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Article
Publication date: 1 March 1999

Steven Edwards

This paper follows a project undertaken by the University of Zululand in conjunction with local organisations. A description of the Zululand Mental Health Community

Abstract

This paper follows a project undertaken by the University of Zululand in conjunction with local organisations. A description of the Zululand Mental Health Community Psychology Programme provides an example of progress through partnerships between the University and those groups. It also examines the mental health model in relation to the social action, organisational, ecological and phenomenological models of community psychology in the Zululand context. A holistic, community psychological mental health model is introduced, based on promotion and prevention models.

Details

Journal of Public Mental Health, vol. 1 no. 3
Type: Research Article
ISSN: 1746-5729

Book part
Publication date: 29 July 2009

Anne M. Hewitt

Purpose – A structured comparison, based on underlying social ecological constructs, provides the framework for this preliminary investigation of the commonalities and…

Abstract

Purpose – A structured comparison, based on underlying social ecological constructs, provides the framework for this preliminary investigation of the commonalities and differences between three emerging approaches to health disparities: community-based participatory research (CBPR), community-focused health outreach (CFHO), and community health promotion programs (CHPP).

Methodology/approach – A conceptual review and preliminary analysis at the macrolevel of major community trends that focus on eliminating health disparity outcomes.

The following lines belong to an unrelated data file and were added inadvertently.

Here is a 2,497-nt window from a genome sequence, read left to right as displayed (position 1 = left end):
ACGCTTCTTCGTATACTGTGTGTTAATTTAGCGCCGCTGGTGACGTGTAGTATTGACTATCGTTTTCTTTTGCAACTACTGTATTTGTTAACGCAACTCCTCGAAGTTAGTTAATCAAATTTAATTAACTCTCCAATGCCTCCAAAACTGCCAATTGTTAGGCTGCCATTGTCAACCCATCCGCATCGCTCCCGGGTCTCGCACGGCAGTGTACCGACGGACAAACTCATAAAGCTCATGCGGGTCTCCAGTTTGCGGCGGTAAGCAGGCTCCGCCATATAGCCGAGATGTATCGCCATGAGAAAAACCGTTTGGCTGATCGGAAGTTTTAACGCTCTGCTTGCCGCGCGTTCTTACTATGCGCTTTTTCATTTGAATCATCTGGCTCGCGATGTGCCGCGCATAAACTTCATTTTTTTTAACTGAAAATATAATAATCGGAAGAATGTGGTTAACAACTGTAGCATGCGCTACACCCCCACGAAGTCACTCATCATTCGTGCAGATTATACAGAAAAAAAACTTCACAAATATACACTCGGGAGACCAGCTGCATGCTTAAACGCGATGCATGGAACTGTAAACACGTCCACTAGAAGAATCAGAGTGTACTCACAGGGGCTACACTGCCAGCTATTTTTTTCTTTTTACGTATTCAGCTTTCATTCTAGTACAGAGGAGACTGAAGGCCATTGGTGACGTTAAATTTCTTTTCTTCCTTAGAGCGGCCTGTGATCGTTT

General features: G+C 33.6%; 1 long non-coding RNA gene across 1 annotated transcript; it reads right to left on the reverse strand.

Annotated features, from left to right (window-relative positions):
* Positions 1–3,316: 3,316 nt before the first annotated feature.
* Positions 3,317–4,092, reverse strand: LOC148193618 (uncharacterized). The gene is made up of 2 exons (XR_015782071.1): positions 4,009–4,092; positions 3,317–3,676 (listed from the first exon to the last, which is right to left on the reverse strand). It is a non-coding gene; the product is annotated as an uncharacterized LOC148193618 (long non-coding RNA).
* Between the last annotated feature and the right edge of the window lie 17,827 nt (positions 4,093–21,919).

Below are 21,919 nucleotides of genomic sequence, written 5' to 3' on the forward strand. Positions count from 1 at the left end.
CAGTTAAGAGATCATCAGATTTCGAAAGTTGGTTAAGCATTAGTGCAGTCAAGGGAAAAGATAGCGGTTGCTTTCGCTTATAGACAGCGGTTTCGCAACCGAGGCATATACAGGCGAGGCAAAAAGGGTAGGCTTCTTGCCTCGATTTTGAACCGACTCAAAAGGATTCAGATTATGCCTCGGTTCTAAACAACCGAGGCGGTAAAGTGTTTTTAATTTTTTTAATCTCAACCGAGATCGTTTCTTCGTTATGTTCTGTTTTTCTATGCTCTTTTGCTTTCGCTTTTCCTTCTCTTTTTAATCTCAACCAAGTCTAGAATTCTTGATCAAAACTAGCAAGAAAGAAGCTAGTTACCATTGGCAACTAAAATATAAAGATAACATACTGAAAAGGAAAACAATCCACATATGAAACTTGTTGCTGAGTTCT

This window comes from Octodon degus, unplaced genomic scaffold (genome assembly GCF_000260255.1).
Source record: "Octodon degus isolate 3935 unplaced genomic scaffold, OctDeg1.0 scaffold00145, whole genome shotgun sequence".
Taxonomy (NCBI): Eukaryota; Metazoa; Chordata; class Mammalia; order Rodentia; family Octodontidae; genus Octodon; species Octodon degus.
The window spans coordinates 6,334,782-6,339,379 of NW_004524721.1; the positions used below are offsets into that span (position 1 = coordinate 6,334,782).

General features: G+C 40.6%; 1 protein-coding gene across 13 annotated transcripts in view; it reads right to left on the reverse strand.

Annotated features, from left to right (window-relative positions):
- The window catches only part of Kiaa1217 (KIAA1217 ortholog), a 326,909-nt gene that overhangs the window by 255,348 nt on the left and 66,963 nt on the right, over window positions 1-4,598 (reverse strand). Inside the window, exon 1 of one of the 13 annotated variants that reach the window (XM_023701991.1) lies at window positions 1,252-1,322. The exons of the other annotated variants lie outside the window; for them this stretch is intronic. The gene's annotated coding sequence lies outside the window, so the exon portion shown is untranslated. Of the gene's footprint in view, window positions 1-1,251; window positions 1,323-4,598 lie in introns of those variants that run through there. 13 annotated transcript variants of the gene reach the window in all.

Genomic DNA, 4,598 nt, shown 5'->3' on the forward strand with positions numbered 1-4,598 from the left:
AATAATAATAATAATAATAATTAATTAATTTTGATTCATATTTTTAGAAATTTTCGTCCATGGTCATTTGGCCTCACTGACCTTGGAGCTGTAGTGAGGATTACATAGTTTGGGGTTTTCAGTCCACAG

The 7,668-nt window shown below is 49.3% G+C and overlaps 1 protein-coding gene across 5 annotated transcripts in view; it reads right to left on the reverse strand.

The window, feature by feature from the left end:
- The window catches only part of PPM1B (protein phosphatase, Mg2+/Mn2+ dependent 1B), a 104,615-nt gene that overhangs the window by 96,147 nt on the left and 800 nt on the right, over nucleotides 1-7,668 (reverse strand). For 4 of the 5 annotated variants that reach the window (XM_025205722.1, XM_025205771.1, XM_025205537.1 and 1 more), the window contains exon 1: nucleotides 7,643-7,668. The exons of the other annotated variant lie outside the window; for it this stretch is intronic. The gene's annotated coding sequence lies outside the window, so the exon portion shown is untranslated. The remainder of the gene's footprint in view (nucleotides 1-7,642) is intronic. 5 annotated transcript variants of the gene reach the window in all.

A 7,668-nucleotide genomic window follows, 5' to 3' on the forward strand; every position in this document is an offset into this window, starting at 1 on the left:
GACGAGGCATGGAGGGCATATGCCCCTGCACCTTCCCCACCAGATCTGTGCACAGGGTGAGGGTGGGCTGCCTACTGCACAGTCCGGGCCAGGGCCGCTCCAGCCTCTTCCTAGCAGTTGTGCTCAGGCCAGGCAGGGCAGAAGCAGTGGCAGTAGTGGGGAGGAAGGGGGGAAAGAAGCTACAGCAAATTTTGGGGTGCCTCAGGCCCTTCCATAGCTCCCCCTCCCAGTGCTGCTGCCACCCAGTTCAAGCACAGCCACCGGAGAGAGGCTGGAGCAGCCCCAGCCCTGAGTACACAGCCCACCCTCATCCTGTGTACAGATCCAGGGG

Findings – Each of the three community health approaches share similar purposes using community-focused collaborative efforts, but involve different change agents, levels of partnership, timeframes, social participation, and implementation methodologies.

Research limitations/implications – Additional in-depth literature reviews and meta-evaluations highlighting the contributions of each of the three approaches (CPBR, CFHO, and CHPP) are strongly recommended.

Practical implications – Interested community stakeholders can monitor results and impacts of each of the three approaches within their environments.

Originality/value of paper – Past reviews have concentrated on isolating individual contributing social causes of health disparities. This analysis introduces three emerging trends that currently function within community-based frameworks as potential mechanisms for helping the health disadvantaged.

Details

Social Sources of Disparities in Health and Health Care and Linkages to Policy, Population Concerns and Providers of Care
Type: Book
ISBN: 978-1-84855-835-9

Article
Publication date: 31 December 2010

Farah Barbir

Community‐based research requires the involvement of both the community and researchers to investigate the influence of existing political, social and structural factors…

1577

Abstract

Community‐based research requires the involvement of both the community and researchers to investigate the influence of existing political, social and structural factors on the health of individuals and communities. In the Bekaa Valley of Lebanon, a community‐based intervention is proposed, as part of an EU INCO DEV‐funded project that aims to assess reproductive health care among Bedouin in Lebanon and Jordan. This intervention intends to train Bedouin community health volunteers (CHVs) to spread reproductive and child health knowledge and awareness among the Bedouin community and link them to the existing primary health care centres. The challenges facing this intervention relate to the existing political atmosphere and the difficult process of building and maintaining a partnership between the research team and the Bedouin. Evidence from the data‐collection phase and the current implementation phase of the Bedouin project has shown that the positive outcomes that result from community‐based interventions can be outweighed by the burden of obstacles and challenges that arise. These have to be carefully anticipated and tackled to guarantee a successful intervention. This paper will explore these obstacles and highlight some recommendations for implementing a community‐based intervention on the basis of our experience with the Bedouin.